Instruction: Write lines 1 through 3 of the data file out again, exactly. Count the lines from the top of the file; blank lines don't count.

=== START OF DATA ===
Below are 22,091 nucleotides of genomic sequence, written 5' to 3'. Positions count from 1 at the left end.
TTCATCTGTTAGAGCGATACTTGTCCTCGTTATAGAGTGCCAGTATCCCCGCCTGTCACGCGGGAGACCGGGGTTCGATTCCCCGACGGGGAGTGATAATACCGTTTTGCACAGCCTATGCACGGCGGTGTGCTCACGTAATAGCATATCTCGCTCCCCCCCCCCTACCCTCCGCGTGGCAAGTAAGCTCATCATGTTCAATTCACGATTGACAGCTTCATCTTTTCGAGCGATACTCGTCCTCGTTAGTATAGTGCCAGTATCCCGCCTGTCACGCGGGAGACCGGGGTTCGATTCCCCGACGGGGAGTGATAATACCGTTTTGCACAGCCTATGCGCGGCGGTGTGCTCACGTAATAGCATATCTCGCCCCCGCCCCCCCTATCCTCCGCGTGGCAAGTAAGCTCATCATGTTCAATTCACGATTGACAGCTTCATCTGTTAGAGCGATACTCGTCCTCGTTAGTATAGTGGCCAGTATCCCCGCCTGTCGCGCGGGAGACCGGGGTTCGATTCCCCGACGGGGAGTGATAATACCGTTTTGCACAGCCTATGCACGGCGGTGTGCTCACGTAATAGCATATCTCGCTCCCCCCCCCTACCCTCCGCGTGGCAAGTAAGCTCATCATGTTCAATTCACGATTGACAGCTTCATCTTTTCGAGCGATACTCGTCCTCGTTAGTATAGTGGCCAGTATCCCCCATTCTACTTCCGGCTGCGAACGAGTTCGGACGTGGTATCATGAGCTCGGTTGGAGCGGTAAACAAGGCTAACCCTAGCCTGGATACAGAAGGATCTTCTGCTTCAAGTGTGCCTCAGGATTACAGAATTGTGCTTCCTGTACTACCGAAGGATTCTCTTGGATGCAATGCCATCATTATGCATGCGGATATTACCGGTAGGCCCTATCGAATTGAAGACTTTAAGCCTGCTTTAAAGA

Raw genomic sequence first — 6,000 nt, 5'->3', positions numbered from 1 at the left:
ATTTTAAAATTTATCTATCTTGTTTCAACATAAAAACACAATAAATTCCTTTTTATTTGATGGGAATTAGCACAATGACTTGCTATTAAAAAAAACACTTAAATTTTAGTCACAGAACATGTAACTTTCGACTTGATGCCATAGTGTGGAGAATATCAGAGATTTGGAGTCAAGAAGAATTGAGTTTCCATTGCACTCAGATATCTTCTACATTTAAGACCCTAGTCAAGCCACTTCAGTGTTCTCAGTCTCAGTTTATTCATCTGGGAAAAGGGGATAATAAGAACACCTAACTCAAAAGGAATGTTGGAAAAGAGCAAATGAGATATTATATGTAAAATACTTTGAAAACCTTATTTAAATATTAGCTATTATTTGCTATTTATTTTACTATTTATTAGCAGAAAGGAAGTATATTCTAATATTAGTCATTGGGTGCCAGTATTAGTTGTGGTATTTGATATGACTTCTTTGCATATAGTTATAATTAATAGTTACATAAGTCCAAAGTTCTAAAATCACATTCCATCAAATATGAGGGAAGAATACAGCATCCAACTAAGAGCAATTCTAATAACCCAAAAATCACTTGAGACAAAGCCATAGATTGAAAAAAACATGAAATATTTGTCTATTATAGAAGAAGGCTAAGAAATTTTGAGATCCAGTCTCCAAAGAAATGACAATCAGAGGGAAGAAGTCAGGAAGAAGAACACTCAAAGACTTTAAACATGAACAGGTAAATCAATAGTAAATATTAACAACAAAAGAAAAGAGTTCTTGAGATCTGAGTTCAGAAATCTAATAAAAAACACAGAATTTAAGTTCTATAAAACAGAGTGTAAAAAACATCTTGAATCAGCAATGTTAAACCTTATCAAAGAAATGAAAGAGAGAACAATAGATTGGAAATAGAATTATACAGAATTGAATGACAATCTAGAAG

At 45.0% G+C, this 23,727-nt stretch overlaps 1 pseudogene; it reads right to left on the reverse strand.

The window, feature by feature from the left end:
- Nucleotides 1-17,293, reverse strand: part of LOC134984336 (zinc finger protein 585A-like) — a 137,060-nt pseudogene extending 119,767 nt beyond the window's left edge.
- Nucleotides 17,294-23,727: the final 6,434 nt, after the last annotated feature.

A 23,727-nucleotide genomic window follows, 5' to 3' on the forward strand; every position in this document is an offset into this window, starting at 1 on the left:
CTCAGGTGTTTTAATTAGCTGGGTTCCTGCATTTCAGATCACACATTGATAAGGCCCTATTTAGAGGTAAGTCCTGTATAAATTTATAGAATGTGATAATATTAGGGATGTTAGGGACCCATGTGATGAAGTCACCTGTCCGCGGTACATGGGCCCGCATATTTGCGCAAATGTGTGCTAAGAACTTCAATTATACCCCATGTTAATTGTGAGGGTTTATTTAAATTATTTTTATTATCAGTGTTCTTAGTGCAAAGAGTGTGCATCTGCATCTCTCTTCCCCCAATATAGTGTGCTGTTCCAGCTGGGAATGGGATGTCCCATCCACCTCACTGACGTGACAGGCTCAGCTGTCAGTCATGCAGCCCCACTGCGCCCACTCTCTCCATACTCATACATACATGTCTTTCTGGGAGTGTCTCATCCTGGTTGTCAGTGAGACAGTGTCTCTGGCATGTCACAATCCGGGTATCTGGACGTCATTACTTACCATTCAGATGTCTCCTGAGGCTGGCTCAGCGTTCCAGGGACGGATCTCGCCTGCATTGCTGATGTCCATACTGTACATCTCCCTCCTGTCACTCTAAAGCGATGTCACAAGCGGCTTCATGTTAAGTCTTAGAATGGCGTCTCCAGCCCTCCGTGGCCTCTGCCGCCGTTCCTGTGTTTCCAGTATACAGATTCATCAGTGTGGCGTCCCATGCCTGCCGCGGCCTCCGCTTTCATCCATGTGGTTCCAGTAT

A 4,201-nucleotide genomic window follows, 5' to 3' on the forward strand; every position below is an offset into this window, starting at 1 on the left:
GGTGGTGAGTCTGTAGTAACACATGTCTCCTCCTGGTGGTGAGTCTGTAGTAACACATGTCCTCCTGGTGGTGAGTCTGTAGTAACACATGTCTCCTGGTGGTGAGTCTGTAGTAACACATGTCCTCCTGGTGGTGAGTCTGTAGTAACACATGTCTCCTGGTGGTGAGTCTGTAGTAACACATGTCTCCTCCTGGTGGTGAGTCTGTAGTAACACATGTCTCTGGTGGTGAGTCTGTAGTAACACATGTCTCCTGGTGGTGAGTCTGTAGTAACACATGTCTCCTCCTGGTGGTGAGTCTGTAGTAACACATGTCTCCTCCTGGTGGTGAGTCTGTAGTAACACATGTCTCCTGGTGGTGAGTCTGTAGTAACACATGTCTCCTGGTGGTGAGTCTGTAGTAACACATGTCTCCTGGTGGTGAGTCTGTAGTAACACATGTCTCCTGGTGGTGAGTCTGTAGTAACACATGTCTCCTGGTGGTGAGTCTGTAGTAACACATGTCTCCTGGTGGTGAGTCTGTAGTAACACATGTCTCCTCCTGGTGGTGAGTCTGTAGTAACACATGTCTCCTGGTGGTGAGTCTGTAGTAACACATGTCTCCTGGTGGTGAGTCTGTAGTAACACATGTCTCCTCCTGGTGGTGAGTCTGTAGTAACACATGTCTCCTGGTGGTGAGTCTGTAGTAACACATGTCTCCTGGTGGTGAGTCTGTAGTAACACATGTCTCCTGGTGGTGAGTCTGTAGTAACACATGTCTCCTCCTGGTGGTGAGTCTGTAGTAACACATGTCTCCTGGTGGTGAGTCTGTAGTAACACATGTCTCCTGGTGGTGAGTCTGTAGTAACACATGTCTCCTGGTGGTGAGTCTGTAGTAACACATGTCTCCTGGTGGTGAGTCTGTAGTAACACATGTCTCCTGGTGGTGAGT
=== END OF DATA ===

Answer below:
Below are 22,091 nucleotides of genomic sequence, written 5' to 3'. Positions count from 1 at the left end.
TTCATCTGTTAGAGCGATACTTGTCCTCGTTATAGAGTGCCAGTATCCCCGCCTGTCACGCGGGAGACCGGGGTTCGATTCCCCGACGGGGAGTGATAATACCGTTTTGCACAGCCTATGCACGGCGGTGTGCTCACGTAATAGCATATCTCGCTCCCCCCCCCCTACCCTCCGCGTGGCAAGTAAGCTCATCATGTTCAATTCACGATTGACAGCTTCATCTTTTCGAGCGATACTCGTCCTCGTTAGTATAGTGCCAGTATCCCGCCTGTCACGCGGGAGACCGGGGTTCGATTCCCCGACGGGGAGTGATAATACCGTTTTGCACAGCCTATGCGCGGCGGTGTGCTCACGTAATAGCATATCTCGCCCCCGCCCCCCCTATCCTCCGCGTGGCAAGTAAGCTCATCATGTTCAATTCACGATTGACAGCTTCATCTGTTAGAGCGATACTCGTCCTCGTTAGTATAGTGGCCAGTATCCCCGCCTGTCGCGCGGGAGACCGGGGTTCGATTCCCCGACGGGGAGTGATAATACCGTTTTGCACAGCCTATGCACGGCGGTGTGCTCACGTAATAGCATATCTCGCTCCCCCCCCCTACCCTCCGCGTGGCAAGTAAGCTCATCATGTTCAATTCACGATTGACAGCTTCATCTTTTCGAGCGATACTCGTCCTCGTTAGTATAGTGGCCAGTATCCCCCATTCTACTTCCGGCTGCGAACGAGTTCGGACGTGGTATCATGAGCTCGGTTGGAGCGGTAAACAAGGCTAACCCTAGCCTGGATACAGAAGGATCTTCTGCTTCAAGTGTGCCTCAGGATTACAGAATTGTGCTTCCTGTACTACCGAAGGATTCTCTTGGATGCAATGCCATCATTATGCATGCGGATATTACCGGTAGGCCCTATCGAATTGAAGACTTTAAGCCTGCTTTAAAGA

Raw genomic sequence first — 6,000 nt, 5'->3', positions numbered from 1 at the left: